“Theology, confessions help us see the whole picture of Scripture…. But when we’re just a biblicist and we just take ‘Scripture only’ to what can be a negative extreme, then we end up getting awash in a sea of texts, and what happens is people just sort of land on a text they like, so they see Jesus as a friend or Jesus as loving with children, and they don’t pay attention to Jesus as judge…. That’s far from what the Reformers meant when they said sola Scriptura.”
—Stephen J. Nichols
Stephen Nichols talks about the tendency for American culture to shape who we understand Jesus to be. All cultures tend to affect theology and Christology, but Nichols suggests that in an American culture that is always shifting at a fast pace, and biased toward the new and against the old traditions, we stand particularly vulnerable to new movements and moods in Christianity. He adds that evangelical Christianity’s Reformation sola Scriptura heritage can be misinterpreted and abused in a way that allows evangelicals to pick and choose which biblical passages to emphasize for their conception of Jesus. “The Bible alone” can also facilitate negligence to the cultural baggage evangelicals bring into their study rooms along with their Bibles. Nichols then surveys a number of manifestations Jesus has taken over the course of American history.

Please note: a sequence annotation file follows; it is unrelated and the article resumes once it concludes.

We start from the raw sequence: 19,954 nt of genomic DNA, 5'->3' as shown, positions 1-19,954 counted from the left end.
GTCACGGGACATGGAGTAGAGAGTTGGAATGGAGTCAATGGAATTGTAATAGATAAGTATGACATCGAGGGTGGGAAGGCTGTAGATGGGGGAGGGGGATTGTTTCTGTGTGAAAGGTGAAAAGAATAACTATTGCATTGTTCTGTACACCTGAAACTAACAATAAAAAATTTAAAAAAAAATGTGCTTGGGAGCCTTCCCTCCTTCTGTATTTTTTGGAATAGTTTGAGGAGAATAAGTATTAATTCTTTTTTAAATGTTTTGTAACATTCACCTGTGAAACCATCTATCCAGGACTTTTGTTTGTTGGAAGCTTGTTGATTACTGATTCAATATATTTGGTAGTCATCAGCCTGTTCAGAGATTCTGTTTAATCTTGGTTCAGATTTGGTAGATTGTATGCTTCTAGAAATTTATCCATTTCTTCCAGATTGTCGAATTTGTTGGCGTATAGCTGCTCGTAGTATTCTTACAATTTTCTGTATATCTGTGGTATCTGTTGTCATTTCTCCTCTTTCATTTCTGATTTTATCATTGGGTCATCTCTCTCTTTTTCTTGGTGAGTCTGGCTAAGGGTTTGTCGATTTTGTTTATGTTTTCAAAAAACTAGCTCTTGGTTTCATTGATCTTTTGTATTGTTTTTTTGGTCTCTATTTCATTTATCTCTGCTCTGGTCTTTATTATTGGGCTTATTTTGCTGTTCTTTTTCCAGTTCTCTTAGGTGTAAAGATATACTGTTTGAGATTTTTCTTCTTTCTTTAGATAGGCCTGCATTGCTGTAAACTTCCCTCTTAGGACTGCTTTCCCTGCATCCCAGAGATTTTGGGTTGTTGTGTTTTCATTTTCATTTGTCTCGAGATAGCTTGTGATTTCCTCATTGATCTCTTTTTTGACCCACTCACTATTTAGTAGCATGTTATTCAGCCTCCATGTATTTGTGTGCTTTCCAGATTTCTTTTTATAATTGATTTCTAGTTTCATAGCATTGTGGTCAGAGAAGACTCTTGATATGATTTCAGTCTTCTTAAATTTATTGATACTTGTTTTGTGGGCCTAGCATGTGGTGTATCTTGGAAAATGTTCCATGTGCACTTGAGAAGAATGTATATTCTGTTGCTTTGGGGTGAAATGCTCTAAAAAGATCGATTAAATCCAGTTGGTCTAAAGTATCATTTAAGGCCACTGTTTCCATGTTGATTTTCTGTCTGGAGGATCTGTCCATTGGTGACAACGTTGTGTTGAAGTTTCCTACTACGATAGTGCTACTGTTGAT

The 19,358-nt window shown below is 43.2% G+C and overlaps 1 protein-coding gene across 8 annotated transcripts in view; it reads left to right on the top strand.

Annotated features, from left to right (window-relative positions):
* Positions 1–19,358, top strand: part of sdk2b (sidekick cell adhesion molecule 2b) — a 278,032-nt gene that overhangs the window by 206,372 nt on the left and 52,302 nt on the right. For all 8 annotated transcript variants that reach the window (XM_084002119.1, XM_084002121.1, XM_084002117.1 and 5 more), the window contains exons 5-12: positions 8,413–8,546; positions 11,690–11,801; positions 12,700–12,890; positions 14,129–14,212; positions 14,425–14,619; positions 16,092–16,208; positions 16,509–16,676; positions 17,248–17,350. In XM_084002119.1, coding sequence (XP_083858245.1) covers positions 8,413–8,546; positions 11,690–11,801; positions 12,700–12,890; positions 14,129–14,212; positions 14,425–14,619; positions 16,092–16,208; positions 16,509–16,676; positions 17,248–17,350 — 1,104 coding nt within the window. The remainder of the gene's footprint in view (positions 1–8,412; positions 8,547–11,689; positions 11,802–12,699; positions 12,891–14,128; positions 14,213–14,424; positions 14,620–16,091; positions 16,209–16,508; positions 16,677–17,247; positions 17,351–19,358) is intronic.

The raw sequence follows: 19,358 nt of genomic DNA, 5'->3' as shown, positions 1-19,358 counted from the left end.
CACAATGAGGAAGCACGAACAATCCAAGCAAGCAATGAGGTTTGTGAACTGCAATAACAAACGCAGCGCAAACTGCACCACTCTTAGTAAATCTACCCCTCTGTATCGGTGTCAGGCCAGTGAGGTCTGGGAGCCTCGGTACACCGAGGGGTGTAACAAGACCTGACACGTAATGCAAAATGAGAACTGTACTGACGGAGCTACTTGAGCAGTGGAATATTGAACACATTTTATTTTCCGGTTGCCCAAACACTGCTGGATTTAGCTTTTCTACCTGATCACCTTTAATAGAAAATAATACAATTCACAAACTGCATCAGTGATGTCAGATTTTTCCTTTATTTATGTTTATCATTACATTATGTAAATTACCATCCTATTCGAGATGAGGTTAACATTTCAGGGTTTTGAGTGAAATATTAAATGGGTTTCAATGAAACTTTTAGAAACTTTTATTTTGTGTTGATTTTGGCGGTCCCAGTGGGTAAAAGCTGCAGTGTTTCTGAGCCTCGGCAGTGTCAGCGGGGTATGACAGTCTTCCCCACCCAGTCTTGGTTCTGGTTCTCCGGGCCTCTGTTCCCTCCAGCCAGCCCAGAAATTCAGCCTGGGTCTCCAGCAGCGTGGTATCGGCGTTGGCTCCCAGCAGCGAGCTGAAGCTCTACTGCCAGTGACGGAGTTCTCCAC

“We are not brains in a vat. We are certainly not just bodies. But we are a complex [that includes] emotion, will, imagination . . . we are multi-dimensional human beings.” —Richard Gamble
Richard Gamble discusses what makes for a good education. Gamble explains how Christian thinkers such as Augustine understood classical knowledge and education as a kind of Egyptian gold that ought to be appropriated and turned to its proper use. In this way, educators ought to take the good that God has created wherever it may be found and put it to God-honoring use. Gamble discusses the coherence of oratory and logic, when they are at their best, in contrast to the opposition that many would put them in. He relates this to the tendency to divorce and then diminish the importance of either the mind or body to our humanity.